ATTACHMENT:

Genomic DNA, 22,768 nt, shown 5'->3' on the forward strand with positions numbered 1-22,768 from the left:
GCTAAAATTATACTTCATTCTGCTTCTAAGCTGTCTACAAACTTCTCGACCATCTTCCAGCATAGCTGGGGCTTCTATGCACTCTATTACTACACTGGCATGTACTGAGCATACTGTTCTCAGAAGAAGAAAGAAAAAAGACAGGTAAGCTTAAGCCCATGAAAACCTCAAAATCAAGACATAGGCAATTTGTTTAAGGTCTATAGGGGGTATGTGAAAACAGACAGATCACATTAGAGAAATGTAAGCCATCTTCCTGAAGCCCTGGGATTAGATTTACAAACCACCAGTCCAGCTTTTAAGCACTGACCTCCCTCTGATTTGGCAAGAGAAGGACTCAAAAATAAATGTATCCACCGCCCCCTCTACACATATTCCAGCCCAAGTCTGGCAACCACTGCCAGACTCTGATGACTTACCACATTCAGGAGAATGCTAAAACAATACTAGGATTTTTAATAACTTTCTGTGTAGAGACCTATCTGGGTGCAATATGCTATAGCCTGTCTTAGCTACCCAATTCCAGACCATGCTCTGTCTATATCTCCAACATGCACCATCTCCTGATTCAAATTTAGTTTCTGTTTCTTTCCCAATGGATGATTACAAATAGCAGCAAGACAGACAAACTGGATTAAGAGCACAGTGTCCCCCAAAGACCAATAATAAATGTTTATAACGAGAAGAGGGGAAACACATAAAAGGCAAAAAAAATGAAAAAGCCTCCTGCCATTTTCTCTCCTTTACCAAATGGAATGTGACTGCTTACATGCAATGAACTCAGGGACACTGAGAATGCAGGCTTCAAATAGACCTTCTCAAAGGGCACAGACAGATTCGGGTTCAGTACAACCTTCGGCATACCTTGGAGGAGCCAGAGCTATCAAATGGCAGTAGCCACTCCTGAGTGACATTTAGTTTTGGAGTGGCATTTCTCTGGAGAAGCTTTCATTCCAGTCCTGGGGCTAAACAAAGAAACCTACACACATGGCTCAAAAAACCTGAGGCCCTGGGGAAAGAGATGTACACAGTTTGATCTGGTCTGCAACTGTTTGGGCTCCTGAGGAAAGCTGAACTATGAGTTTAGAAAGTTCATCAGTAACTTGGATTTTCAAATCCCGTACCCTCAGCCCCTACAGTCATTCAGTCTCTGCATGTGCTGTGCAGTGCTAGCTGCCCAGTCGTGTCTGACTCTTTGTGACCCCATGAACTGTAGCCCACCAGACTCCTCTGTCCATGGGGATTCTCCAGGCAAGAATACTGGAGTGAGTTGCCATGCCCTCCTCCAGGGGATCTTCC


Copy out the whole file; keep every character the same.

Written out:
Genomic DNA, 22,768 nt, shown 5'->3' on the forward strand with positions numbered 1-22,768 from the left:
GCTAAAATTATACTTCATTCTGCTTCTAAGCTGTCTACAAACTTCTCGACCATCTTCCAGCATAGCTGGGGCTTCTATGCACTCTATTACTACACTGGCATGTACTGAGCATACTGTTCTCAGAAGAAGAAAGAAAAAAGACAGGTAAGCTTAAGCCCATGAAAACCTCAAAATCAAGACATAGGCAATTTGTTTAAGGTCTATAGGGGGTATGTGAAAACAGACAGATCACATTAGAGAAATGTAAGCCATCTTCCTGAAGCCCTGGGATTAGATTTACAAACCACCAGTCCAGCTTTTAAGCACTGACCTCCCTCTGATTTGGCAAGAGAAGGACTCAAAAATAAATGTATCCACCGCCCCCTCTACACATATTCCAGCCCAAGTCTGGCAACCACTGCCAGACTCTGATGACTTACCACATTCAGGAGAATGCTAAAACAATACTAGGATTTTTAATAACTTTCTGTGTAGAGACCTATCTGGGTGCAATATGCTATAGCCTGTCTTAGCTACCCAATTCCAGACCATGCTCTGTCTATATCTCCAACATGCACCATCTCCTGATTCAAATTTAGTTTCTGTTTCTTTCCCAATGGATGATTACAAATAGCAGCAAGACAGACAAACTGGATTAAGAGCACAGTGTCCCCCAAAGACCAATAATAAATGTTTATAACGAGAAGAGGGGAAACACATAAAAGGCAAAAAAAATGAAAAAGCCTCCTGCCATTTTCTCTCCTTTACCAAATGGAATGTGACTGCTTACATGCAATGAACTCAGGGACACTGAGAATGCAGGCTTCAAATAGACCTTCTCAAAGGGCACAGACAGATTCGGGTTCAGTACAACCTTCGGCATACCTTGGAGGAGCCAGAGCTATCAAATGGCAGTAGCCACTCCTGAGTGACATTTAGTTTTGGAGTGGCATTTCTCTGGAGAAGCTTTCATTCCAGTCCTGGGGCTAAACAAAGAAACCTACACACATGGCTCAAAAAACCTGAGGCCCTGGGGAAAGAGATGTACACAGTTTGATCTGGTCTGCAACTGTTTGGGCTCCTGAGGAAAGCTGAACTATGAGTTTAGAAAGTTCATCAGTAACTTGGATTTTCAAATCCCGTACCCTCAGCCCCTACAGTCATTCAGTCTCTGCATGTGCTGTGCAGTGCTAGCTGCCCAGTCGTGTCTGACTCTTTGTGACCCCATGAACTGTAGCCCACCAGACTCCTCTGTCCATGGGGATTCTCCAGGCAAGAATACTGGAGTGAGTTGCCATGCCCTCCTCCAGGGGATCTTCC